Monet's bathers at LA Grenouillere
This week, I wanted to talk about Claude Moent's “Bathers at La Grenouillere.” which is in the collection of the National Gallery in London.
Claude Monet was born in Paris in 1840. His father was a small businessman and the family moved to Le Harve about five years later so that his father could join a wholesale grocery firm that was owned by family members. Thus, Monet came from a middle class background.
From an early age, Claude displayed a talent for drawing. Over time, he developed a reputation in Le Harve for his comic drawings and caricatures and was able to derive income from the sale of such works.
With such a beginning, one might well expect that Monet would have developed into a portrait painter. However, one day when he went out to watch Eugene Boudin work on a landscape, he realized that landscapes were what he wanted to paint.
“I had seen what painting could be, simply by the example of this painter working with such independence at the art he loved. My destiny as a painter was decided.”
Friends and family recognized that Monet had talent. However, they were unanimous in saying that he needed to refine that talent by studying in the studio of an established artist. At that time, the most respected artists produced highly polished works with extensive modeling and glazing. The apex of the art world was history painting in which figures were depicted in scenes that told a story. Every artist's ambition was to have a work shown at the prestigious Salon in Paris.
Monet was quite independent and bridled against such suggestions. Nonetheless, he went to Paris to study first at the Academie Suisse and later at the studio of Charles Gleyre, an established conventional artist.
He did not like the conventional approach to the study of art. Although he often completed works in the studio, Monet preferred to work outdoors, painting directly from nature. However, his time in Gleyre's studio was not wasted because there he met Frederic Bazille and Pierre Auguste Renoir, who would be his compatriots in the Impressionist movement.
Despite his dislike of conventional painting, Monet prepared and submitted several works to the Salon during this period. Most were genre paintings depicting contemporary people outdoors. In some respects, these works were reminiscent of Edourard Manet's work, Manet being something of a hero to Monet and his friends. They were more polished and the colors more subdued than Monet's later works.
Nonetheless, the Salon rejected Monet's submissions. In the eyes of the juries, the works were unfinished and they failed to tell a story.
During these years, Monet was able to sell some paintings but he often spent more than he earned.. Subsidies, first from his aunt and later by Bazille enabled him to continue on as an artist.
In 1869, Monet moved with his mistress and young son to a cottage in Saint-Michel near Paris. Renoir was living with his parents nearby and so the two painters would often go out and paint the same subjects together.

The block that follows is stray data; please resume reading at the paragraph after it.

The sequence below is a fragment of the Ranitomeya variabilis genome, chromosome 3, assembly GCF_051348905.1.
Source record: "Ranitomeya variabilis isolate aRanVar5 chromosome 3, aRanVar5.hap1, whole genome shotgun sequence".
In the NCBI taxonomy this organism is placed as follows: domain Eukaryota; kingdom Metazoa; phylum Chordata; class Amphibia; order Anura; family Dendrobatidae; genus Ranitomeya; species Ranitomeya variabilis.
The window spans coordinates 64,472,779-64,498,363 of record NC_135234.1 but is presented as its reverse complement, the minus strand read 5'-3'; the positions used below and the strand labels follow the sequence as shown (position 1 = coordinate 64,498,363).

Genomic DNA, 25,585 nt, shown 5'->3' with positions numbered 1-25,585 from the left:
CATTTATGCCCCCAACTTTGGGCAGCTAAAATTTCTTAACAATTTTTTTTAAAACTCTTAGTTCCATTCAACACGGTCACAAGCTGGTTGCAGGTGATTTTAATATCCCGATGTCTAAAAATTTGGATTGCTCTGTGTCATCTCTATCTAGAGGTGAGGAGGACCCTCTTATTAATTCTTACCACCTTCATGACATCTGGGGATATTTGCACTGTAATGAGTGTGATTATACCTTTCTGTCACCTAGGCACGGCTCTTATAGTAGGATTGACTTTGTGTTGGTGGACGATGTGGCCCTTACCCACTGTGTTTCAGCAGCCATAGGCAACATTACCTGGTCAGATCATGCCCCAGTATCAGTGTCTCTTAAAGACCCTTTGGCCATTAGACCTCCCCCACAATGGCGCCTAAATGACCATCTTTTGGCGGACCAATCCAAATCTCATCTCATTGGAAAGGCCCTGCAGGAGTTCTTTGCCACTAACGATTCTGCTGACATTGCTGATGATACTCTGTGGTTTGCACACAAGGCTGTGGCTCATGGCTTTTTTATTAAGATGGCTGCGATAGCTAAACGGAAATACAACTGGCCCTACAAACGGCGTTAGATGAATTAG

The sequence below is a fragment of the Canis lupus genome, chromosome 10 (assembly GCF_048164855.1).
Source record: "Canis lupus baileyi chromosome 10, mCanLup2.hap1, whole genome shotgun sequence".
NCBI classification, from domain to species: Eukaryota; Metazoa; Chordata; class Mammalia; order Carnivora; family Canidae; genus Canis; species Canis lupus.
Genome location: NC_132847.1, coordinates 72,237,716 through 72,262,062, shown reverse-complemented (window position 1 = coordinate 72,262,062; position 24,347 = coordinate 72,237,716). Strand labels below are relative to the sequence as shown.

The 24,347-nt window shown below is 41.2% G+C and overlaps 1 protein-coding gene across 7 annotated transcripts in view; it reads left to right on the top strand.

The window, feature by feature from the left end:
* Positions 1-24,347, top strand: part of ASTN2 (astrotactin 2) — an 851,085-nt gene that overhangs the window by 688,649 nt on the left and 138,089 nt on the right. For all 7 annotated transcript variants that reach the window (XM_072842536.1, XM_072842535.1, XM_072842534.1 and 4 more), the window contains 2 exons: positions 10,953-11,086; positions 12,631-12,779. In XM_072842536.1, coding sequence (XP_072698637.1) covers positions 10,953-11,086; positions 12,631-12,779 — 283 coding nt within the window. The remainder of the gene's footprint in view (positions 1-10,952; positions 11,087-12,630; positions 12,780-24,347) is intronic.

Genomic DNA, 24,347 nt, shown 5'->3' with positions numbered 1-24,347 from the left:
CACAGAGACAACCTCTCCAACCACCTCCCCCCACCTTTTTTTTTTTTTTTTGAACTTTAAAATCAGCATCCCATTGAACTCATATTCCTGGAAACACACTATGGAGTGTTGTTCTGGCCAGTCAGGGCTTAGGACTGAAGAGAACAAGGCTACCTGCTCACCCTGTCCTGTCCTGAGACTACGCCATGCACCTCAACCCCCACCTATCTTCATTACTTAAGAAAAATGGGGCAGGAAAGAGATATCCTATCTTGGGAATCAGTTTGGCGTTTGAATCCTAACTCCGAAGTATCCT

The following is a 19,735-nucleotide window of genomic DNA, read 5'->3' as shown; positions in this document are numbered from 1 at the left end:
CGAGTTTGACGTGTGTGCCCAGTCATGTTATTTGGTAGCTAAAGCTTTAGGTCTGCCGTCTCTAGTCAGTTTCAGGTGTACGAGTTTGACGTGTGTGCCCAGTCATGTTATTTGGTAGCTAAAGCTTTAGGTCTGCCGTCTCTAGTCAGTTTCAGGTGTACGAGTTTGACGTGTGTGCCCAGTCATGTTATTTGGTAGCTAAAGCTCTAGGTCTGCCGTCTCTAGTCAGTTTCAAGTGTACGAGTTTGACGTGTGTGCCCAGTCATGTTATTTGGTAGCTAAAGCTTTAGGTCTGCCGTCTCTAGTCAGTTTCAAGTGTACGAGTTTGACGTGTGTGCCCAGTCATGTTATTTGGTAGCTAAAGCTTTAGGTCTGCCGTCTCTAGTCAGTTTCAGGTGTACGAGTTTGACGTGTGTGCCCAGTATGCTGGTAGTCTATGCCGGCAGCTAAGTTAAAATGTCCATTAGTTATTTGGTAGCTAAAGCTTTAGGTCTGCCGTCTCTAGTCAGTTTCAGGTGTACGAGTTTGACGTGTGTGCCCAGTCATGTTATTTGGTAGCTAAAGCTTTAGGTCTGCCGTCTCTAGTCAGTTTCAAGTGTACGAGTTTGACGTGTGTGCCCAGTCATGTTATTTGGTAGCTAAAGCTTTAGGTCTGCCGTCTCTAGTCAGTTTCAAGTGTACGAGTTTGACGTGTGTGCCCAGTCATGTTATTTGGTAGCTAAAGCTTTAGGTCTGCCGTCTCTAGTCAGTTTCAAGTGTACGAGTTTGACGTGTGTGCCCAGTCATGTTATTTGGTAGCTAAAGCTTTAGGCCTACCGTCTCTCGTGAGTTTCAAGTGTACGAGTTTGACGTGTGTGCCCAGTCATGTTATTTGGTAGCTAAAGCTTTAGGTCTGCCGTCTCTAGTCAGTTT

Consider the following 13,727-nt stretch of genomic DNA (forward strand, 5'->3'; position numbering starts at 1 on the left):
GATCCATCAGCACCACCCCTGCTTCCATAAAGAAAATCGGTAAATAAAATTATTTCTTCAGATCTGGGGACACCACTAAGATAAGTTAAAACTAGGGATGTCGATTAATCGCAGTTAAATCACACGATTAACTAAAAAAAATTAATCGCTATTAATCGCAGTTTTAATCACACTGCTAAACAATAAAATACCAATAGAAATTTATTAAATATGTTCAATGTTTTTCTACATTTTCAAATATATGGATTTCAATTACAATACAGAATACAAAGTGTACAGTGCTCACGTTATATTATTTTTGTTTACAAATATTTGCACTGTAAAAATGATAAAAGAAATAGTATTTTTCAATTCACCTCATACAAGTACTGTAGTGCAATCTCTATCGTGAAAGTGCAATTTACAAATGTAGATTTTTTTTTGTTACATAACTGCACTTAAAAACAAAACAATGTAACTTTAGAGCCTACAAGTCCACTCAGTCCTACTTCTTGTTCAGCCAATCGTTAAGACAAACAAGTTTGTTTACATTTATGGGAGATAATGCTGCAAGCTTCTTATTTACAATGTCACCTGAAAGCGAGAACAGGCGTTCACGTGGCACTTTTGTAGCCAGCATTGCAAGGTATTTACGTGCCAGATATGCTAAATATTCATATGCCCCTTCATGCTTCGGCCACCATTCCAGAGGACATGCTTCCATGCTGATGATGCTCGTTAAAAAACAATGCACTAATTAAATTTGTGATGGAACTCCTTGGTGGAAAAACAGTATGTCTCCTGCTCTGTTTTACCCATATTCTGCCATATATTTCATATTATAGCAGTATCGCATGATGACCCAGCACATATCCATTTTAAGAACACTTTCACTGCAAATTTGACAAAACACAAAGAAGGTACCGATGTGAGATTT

One of the places they were was La Grenouillere (the Frog Pond) a floating restaurant on the Seine at Bougival. The cafe was attached to a small island and to the riverbank by pontoons. There was a place to moor boats and a place for swimming. It was a very popular venue for socializing and summer fun. Indeed, it achieved such a reputation that Emperor Napoleon III and Empress Eugene came to have a look.
Bathers at La Grenouiller is one of a series of studies Monet made in preparation for a larger more polished work that Monet submitted to the Salon. The larger work was rejected and later lost during World War II.
What makes Bathers particularly interesting is that it is a forerunner of the style Monet would use in his later works when he was no longer working with the idea of submitting paintings to the Salon. The artist used color rather than lines to create the image. Figures, water, foliage are all described with a few bold brush strokes.
The composition has a snapshot quality - - a scene of everyday life. Monet does not comment on the scene. He does not condemn it as people having frivolous fun nor does he praise it as welcome relief for the everyday worker. He just presents the scene and the viewer can make up his or her own mind.
The picture can be dived into four quadrants with the pier dividing the picture horizontally and a vertical line right of center descending from the trees past the boats. Each section is a separate picture. However, the S curve of the river brings the composition together.
A painting such as the Bathers would not have been possible only a few years before. The invention of the paint tube in the 1840s enabled Monet to easily transport his palette to the scene. Similarly, the invention of the metal ferrule made flat brushes possible. Such brushes enable Monet to work quickly and their use is documented by the flat brush strokes in this painting. The lesson here being that artists should not be afraid of employing new technology.
On a recent visit to the Art Gallery of Nova Scotia (ADNS), I was introduced to the works of Maud Lewis. Maud was a talented Canadian folk artist with a compelling story. Indeed, her story is so compelling that recently a movie, “Maudie,” was made about her life.
Maud Dowley was born in 1903 in rural Nova Scotia. She was born small and with hardly any chin. These difficulties were compounded when she was stricken with juvenile arthritis causing her joints to swell and deforming her hands. This condition worsened throughout her life.
Most likely to avoid the taunts of other children, Maud spent most of her childhood by herself or with her immediate family. She was introduced to art by her mother who painted Christmas cards to supplement the family income. Painting became a passion for Maud.